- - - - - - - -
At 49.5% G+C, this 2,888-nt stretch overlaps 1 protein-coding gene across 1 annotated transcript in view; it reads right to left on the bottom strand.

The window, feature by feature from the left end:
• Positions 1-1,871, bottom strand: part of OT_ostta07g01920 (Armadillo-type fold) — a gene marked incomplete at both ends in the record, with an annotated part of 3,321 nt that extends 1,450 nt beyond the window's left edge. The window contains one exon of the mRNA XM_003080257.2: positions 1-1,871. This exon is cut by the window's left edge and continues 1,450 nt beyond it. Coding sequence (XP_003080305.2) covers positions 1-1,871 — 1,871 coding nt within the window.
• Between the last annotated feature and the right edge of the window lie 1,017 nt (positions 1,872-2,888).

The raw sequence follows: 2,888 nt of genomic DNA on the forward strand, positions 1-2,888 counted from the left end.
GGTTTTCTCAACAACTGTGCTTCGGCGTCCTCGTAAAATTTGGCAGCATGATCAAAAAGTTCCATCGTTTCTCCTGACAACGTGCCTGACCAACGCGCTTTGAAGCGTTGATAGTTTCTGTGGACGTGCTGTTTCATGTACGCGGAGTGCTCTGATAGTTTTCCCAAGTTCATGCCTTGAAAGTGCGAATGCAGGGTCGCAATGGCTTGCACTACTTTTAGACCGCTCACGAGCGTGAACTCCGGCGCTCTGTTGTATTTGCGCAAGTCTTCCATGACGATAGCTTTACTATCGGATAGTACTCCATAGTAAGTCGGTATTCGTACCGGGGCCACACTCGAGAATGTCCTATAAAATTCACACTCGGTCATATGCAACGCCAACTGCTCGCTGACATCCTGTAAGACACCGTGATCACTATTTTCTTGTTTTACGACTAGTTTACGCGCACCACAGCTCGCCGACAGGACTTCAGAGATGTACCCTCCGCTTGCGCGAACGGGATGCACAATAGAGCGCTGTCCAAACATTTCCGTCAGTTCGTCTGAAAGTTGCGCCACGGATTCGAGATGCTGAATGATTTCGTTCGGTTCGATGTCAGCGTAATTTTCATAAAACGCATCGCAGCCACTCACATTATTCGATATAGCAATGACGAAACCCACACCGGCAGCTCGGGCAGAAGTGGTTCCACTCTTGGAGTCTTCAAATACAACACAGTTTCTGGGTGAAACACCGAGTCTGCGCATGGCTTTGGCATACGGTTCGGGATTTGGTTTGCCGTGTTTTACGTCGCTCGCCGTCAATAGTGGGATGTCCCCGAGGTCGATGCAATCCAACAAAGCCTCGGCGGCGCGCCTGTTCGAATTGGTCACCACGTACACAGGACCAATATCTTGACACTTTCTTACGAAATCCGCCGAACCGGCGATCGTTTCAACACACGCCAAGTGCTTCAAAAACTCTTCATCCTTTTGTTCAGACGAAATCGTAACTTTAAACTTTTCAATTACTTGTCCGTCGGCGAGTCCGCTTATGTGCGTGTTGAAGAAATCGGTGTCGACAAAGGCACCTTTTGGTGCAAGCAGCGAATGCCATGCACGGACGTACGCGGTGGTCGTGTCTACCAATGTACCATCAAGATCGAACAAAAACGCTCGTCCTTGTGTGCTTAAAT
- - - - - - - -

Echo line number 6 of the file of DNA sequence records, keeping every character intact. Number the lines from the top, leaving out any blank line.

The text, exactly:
GGTTTTCTCAACAACTGTGCTTCGGCGTCCTCGTAAAATTTGGCAGCATGATCAAAAAGTTCCATCGTTTCTCCTGACAACGTGCCTGACCAACGCGCTTTGAAGCGTTGATAGTTTCTGTGGACGTGCTGTTTCATGTACGCGGAGTGCTCTGATAGTTTTCCCAAGTTCATGCCTTGAAAGTGCGAATGCAGGGTCGCAATGGCTTGCACTACTTTTAGACCGCTCACGAGCGTGAACTCCGGCGCTCTGTTGTATTTGCGCAAGTCTTCCATGACGATAGCTTTACTATCGGATAGTACTCCATAGTAAGTCGGTATTCGTACCGGGGCCACACTCGAGAATGTCCTATAAAATTCACACTCGGTCATATGCAACGCCAACTGCTCGCTGACATCCTGTAAGACACCGTGATCACTATTTTCTTGTTTTACGACTAGTTTACGCGCACCACAGCTCGCCGACAGGACTTCAGAGATGTACCCTCCGCTTGCGCGAACGGGATGCACAATAGAGCGCTGTCCAAACATTTCCGTCAGTTCGTCTGAAAGTTGCGCCACGGATTCGAGATGCTGAATGATTTCGTTCGGTTCGATGTCAGCGTAATTTTCATAAAACGCATCGCAGCCACTCACATTATTCGATATAGCAATGACGAAACCCACACCGGCAGCTCGGGCAGAAGTGGTTCCACTCTTGGAGTCTTCAAATACAACACAGTTTCTGGGTGAAACACCGAGTCTGCGCATGGCTTTGGCATACGGTTCGGGATTTGGTTTGCCGTGTTTTACGTCGCTCGCCGTCAATAGTGGGATGTCCCCGAGGTCGATGCAATCCAACAAAGCCTCGGCGGCGCGCCTGTTCGAATTGGTCACCACGTACACAGGACCAATATCTTGACACTTTCTTACGAAATCCGCCGAACCGGCGATCGTTTCAACACACGCCAAGTGCTTCAAAAACTCTTCATCCTTTTGTTCAGACGAAATCGTAACTTTAAACTTTTCAATTACTTGTCCGTCGGCGAGTCCGCTTATGTGCGTGTTGAAGAAATCGGTGTCGACAAAGGCACCTTTTGGTGCAAGCAGCGAATGCCATGCACGGACGTACGCGGTGGTCGTGTCTACCAATGTACCATCAAGATCGAACAAAAACGCTCGTCCTTGTGTGCTTAAAT